A bankrupt gas station owner abruptly closed 13 branch locations.
Court documents say the gas pumps and adjacent grocery stores lost money.
Mega Consumers Cooperative closed 13 gas stations in Wisconsin that were underperforming.
The company, which has a total of 31 locations in American Dairyland, operates most of its gas stations under the Holiday banner.
Mega filed for Chapter 11 bankruptcy protection on September 1, according to documents filed with the U.S. Bankruptcy Court for the Western District of Wisconsin.
A total of 13 stores closed on September 5, while the company’s remaining 18 stores remain open for now.
Mega closed its 13 underperforming locations because they had negative cash flows.
Keeping it open would have “put the entire company at risk of collapse,” the court papers say.
Mega has temporarily employed all employees affected by the closures.
The company hopes that the funds saved by closing the underperforming gas stations will be enough to maintain the remaining locations.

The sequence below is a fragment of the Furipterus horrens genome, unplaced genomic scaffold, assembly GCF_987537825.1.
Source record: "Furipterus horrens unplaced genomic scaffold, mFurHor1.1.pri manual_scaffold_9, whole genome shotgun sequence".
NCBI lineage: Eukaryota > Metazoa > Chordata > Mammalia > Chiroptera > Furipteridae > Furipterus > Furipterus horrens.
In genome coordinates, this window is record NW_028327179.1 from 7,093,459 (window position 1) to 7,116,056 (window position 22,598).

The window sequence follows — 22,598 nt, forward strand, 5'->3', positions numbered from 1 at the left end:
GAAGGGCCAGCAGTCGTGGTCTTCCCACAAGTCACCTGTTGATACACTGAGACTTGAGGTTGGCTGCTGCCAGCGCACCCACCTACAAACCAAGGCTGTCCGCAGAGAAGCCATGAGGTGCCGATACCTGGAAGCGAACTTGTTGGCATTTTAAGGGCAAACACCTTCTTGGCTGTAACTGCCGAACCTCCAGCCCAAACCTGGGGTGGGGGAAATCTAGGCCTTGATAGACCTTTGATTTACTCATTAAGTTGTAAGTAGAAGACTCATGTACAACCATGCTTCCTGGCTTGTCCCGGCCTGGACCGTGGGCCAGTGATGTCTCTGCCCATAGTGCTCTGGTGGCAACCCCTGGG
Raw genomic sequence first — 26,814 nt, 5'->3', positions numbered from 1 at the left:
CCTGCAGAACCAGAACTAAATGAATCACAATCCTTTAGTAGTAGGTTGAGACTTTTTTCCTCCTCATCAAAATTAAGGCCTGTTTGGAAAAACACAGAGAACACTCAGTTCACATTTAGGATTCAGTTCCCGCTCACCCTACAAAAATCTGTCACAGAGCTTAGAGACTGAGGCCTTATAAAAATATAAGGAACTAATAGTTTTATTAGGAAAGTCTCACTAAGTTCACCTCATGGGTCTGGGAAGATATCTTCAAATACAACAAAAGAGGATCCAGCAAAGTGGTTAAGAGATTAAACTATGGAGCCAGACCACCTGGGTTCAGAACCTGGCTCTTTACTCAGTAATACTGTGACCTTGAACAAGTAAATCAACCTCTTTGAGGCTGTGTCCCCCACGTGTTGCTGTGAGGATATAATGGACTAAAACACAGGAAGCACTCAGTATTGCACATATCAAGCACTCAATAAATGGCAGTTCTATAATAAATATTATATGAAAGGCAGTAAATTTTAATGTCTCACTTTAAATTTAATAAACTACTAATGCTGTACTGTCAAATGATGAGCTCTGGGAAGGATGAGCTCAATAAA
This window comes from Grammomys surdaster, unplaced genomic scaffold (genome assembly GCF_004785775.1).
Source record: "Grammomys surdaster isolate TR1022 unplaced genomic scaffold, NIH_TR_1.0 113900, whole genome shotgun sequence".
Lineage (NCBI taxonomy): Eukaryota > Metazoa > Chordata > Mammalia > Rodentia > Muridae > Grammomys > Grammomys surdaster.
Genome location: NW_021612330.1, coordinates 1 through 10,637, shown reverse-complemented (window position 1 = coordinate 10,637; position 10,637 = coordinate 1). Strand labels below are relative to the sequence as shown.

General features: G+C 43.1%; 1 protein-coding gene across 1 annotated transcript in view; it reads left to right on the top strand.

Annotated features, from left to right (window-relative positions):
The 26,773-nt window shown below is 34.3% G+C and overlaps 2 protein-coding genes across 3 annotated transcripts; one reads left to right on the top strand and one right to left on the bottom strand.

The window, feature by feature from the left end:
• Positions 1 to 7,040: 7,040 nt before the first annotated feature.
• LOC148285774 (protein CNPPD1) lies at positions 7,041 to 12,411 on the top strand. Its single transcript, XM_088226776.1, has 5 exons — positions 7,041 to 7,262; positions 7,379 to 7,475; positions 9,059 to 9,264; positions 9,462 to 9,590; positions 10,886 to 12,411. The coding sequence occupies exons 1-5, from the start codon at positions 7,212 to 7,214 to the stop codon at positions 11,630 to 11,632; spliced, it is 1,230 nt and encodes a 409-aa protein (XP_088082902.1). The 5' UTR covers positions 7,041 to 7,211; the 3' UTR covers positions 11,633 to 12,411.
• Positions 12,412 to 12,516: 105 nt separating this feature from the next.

Hit the brakes
Mega is just the latest gas station owner to go bankrupt.
A total of 19 Pilot-branded gas stations were closed in nine states last month.
This came after the owner, Mountain Express Oil (MEX), suspended all operations in a Chapter 7 bankruptcy.
MEX had previously missed payments to gasoline suppliers, causing some gas station operators to close their locations.
But it’s not just gas stations that are feeling the effects of the so-called retail apocalypse this year.
Well-known retailers have also continued to be affected by waves of store closures since the pandemic.
Bed Bath and Beyond closed all 360 stores in July after 50 years in business.
The once dominant wholesale market now only exists online.
Competitor Tuesday Morning was unable to recover from its second bankruptcy filing in three years and closed 200 locations.
And there are only a few weeks left until Kmart opens its second remaining store in the continental US.